A majority of Texas Latinos are concerned about gun violence driven by racism, feel stricter gun laws are necessary and are paying close attention to the 2020 elections, according to a poll released Friday.
The poll, conducted by the polling firms AudienceNet and Latino Decisions on behalf of the gun violence prevention organization Giffords and Latino Victory Project, found 8-in-10 Latinos in the state agree that stricter gun laws are necessary, 81 percent are concerned about gun violence driven by racism and 82 percent hold President Donald Trump at least partly responsible for the increase in anti-immigrant and anti-Latino language.
The poll was released nearly two months after a gunman targeting Mexicans and Latinos killed 22 people and injured about two dozen more at a Walmart in El Paso, Texas.
“That day has changed us. It’s a day that is still very raw for many of us,” Rep. Veronica Escobar, D-Texas, said during a call with reporters on Friday about the survey's findings. Escobar, whose district includes El Paso, said that on that day, “El Paso found itself at the horrific intersection of our gun epidemic and this country’s hate epidemic.”
“When I go back to my community after being in Washington,” Escobar said, “I still have people coming to me, whether it’s in the grocery store, whether it’s a park, wherever I am, I still have ‘El Pasoans’ coming to me and embracing me and weeping into my arms. I still have that happen,” Escobar said as she noticeably began to cry.
Fifty-nine percent of those polled said mass shootings and strengthening gun laws are critical to how they will vote next year.
The online poll of over 1,022 self-reported registered Latino voters found big interest in the 2020 elections; 88 percent said they will vote next year. Around 52 percent said they feel much more motivated to vote in 2020 than in 2016.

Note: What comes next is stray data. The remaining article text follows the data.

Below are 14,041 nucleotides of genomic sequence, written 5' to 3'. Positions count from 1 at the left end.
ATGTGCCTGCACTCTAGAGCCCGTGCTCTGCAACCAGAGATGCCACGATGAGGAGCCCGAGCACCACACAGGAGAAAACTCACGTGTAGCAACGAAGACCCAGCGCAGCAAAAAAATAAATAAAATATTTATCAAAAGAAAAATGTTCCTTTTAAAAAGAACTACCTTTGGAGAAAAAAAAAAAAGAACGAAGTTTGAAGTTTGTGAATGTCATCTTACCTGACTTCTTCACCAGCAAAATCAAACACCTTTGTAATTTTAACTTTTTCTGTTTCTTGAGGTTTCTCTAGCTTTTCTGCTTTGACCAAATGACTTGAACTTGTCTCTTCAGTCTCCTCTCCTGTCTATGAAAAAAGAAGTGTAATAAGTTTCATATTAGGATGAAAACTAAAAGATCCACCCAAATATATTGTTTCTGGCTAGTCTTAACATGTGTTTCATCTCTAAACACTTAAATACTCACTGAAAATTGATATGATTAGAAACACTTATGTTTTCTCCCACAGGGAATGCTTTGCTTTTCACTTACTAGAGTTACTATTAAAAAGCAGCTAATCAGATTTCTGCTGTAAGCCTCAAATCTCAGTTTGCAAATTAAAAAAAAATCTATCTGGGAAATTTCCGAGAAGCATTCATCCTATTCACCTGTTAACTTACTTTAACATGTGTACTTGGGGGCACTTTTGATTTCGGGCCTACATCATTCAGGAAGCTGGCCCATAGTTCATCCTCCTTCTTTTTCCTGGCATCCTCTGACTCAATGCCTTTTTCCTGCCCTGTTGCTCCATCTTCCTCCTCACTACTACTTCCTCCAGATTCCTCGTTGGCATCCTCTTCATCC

As far as representation, 6-in-10 Texan Latinos feel there are not enough Hispanics representing them, and only 17 percent said politicians care about their views.
Other top issues for voters are health care (50 percent), gun violence (40 percent), immigration (38 percent), education (28 percent), and racism/anti-immigration attitudes (27 percent).
Texas has seen a large increase in its Latino electorate. Matt Barreto, principal at Latino Decisions, said during the call with reporters that the number of Latino voters almost doubled in Texas from 2014 to 2018, increasing by 826,000, according to an analysis of recent U.S. Census Bureau data.
“There was a 76 percent increase in the Latino voting population who were turning out to vote,” Barreto said.
But there are also an estimated 2.7 million Latino adult citizens in Texas who are eligible to vote but have not yet registered.
“Events such as these in El Paso, as well as the momentum and enthusiasm coming off the 2018 midterm elections," Barreto said, "suggest that these numbers are shrinking and more and more Latinos are registering to vote."
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